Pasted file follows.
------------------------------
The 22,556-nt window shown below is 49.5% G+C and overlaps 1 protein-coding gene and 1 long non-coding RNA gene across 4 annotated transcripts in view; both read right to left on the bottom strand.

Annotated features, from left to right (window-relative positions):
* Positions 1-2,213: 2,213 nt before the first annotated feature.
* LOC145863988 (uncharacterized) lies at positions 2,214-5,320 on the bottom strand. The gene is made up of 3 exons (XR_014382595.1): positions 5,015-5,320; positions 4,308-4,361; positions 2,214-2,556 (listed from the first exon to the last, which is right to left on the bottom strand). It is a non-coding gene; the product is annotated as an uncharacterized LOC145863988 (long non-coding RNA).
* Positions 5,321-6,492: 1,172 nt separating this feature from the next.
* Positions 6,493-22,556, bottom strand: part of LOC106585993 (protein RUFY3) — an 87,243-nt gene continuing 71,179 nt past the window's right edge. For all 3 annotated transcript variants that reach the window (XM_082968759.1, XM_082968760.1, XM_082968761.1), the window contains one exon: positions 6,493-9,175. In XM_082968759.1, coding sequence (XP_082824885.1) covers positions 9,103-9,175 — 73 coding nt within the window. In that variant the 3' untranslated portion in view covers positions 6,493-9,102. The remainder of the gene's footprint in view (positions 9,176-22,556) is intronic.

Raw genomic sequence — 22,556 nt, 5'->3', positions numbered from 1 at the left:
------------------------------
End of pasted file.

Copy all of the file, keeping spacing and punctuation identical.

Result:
The 22,556-nt window shown below is 49.5% G+C and overlaps 1 protein-coding gene and 1 long non-coding RNA gene across 4 annotated transcripts in view; both read right to left on the bottom strand.

Annotated features, from left to right (window-relative positions):
* Positions 1-2,213: 2,213 nt before the first annotated feature.
* LOC145863988 (uncharacterized) lies at positions 2,214-5,320 on the bottom strand. The gene is made up of 3 exons (XR_014382595.1): positions 5,015-5,320; positions 4,308-4,361; positions 2,214-2,556 (listed from the first exon to the last, which is right to left on the bottom strand). It is a non-coding gene; the product is annotated as an uncharacterized LOC145863988 (long non-coding RNA).
* Positions 5,321-6,492: 1,172 nt separating this feature from the next.
* Positions 6,493-22,556, bottom strand: part of LOC106585993 (protein RUFY3) — an 87,243-nt gene continuing 71,179 nt past the window's right edge. For all 3 annotated transcript variants that reach the window (XM_082968759.1, XM_082968760.1, XM_082968761.1), the window contains one exon: positions 6,493-9,175. In XM_082968759.1, coding sequence (XP_082824885.1) covers positions 9,103-9,175 — 73 coding nt within the window. In that variant the 3' untranslated portion in view covers positions 6,493-9,102. The remainder of the gene's footprint in view (positions 9,176-22,556) is intronic.

Raw genomic sequence — 22,556 nt, 5'->3', positions numbered from 1 at the left: